Retiring superintendent looks back on 22 years with Lynden Christian Schools

When Don Kok reflects upon his career as an educator, there’s one word that frequently comes up: relationships.

Kok, in his last year as superintendent of Lynden Christian Schools, chose a career in education largely because of his relationships with two mentors from his Wisconsin upbringing — his seventh-grade teacher and his high school principal. Both were passionate about what they did and always took the time to interact with students.

Even as a teenager, Kok knew he wanted to be like them someday.

Kok eventually became principal for kindergarteners through eighth-graders at Lynden Christian Schools in 1993, then took the superintendent position in 2005. He will be 65 this fall and has decided he will retire at the end of this school year. The relationship he has built with the Lynden community, however, will likely continue beyond his last day of work.

“Education is foremost relational; it’s a relational activity,” Kok said. “If I’ve invested anything, I hope it has been investing into the lives of students, and their families, and their parents, and into staff. They reciprocated by investing in me in a relational manner.”

Family, students, parents, teachers and community leaders gathered at an open house Thursday, May 28, at Sonlight Community Christian Church to celebrate Kok’s 22 years in Lynden Christian Schools.

Portraits of Kok drawn by elementary school kids covered the walls of the church, and Kok’s wife, Shelly, sat right next to him as Lynden Mayor Scott Korthuis proclaimed May 28 to be Don Kok Day.

“He’s a good community leader, and he reflects the spirit of Lynden,” Korthuis said.

Before he moved to Lynden, Kok, just out of college, was first a teacher at a Christian middle school in Wisconsin. He moved on to become principal at a Christian academy in Philadelphia after five years, then moved to Bellevue for another principal position.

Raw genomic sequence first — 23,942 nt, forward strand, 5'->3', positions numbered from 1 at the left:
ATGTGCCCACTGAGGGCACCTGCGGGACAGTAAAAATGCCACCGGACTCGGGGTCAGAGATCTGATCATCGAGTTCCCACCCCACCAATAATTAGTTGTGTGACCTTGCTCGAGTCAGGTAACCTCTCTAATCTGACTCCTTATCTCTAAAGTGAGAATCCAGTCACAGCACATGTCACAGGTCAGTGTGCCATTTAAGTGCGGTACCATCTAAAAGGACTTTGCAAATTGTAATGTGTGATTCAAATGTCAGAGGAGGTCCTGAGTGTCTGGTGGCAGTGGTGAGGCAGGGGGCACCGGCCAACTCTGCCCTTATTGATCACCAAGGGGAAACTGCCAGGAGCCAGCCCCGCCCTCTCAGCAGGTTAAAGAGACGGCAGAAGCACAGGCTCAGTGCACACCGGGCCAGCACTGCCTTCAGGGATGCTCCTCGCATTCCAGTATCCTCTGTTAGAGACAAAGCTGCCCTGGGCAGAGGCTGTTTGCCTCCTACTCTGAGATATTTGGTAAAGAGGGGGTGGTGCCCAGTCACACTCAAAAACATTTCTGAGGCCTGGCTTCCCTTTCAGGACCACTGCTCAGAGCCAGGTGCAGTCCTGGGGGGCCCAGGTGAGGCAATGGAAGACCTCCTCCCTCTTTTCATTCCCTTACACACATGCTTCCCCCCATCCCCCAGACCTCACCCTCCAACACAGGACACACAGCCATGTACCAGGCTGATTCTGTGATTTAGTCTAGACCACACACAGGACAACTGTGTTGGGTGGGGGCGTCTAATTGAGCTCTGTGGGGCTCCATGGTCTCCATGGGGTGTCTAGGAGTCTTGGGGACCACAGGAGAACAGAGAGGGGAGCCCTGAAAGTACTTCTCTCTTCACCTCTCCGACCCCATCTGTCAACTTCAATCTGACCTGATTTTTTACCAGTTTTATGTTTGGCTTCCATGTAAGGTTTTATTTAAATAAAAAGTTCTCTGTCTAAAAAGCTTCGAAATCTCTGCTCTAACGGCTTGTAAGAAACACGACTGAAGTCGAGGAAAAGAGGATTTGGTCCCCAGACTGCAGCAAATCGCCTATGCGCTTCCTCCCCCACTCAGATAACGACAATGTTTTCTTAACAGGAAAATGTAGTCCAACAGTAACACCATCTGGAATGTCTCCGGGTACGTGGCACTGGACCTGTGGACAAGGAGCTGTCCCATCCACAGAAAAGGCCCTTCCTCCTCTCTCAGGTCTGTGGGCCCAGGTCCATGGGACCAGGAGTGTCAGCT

He seized the opportunity to move to Lynden because the rural community reminded him of his own Wisconsin upbringing. Accepting the position as principal in Lynden was “sort of like coming home,” Kok said.

His primary goal as an educator was to help kids grow spiritually at home, school and church. When children hear the same message in all aspects of their live, he said, it resonates with them more effectively.

“I think when kids hear a consistent message and parents say working hard is important, doing your best is important ... when they hear that from parents and when they hear that from their teachers and other administrators at school, that sends a powerful message that we’re doing this together,” Kok said. “When kids hear an inconsistent message, that only creates confusion.”

Ron Polinder, who was principal of Lynden Christian High School from 1986 through 2000, equated the relationship of home, school and church to legs on a stool: if there are only two, something is missing. Polinder said Kok had such a great impact on the community not only because he’s good-hearted and positive, but also because of his experience in education.

“There’s a level of educational competence that has marked his career,” Polinder said. “He understands education. He’s willing to try new things but has always been sensitive and doesn’t just jump on a bandwagon.”

Lynden Christian Schools reached a deal to merge with Evergreen Christian School in Bellingham one year after Kok became superintendent. He also helped transition from a junior high model to a middle school model, meaning young teens were able to explore music and art more than before.

Though enrollment decreased during the recession, it is growing again by about 5 percent per year, Kok said. He expects enrollment to climb to 1,170 students next year, around what it was a decade ago. That is roughly triple the enrollment of the second biggest private school in Whatcom County.

At first, Kok was uncomfortable with the idea of having a celebration devoted to his retirement. He feels the significance of his position as superintendent is no more than that of teachers, bus drivers or janitors. All positions are equally important, his is just more visible, Kok said.

“The buck stops here, and I understand that, and my influence is broader,” Kok said. “But the significance of every role is huge.”

Lynden Christian has picked a new superintendent, Paul Bootsma, to begin July 15, 2015. Bootsma is coming from Minnesota, where he has been superintendent of a Christian high school since 2001. Kok will spend two weeks orienting Bootsma with the Lynden community during a two-week overlap until his final day on July 30.

If there’s anything Kok would do differently, he said he would try just a bit harder to build relationships with people going through a tough time or who are hurting. What he’ll remember most is laughing in the lunchroom with faculty, or interacting with students during recess.

“It’s those one-on-one interactions with staff, parents and students that I will remember the most.”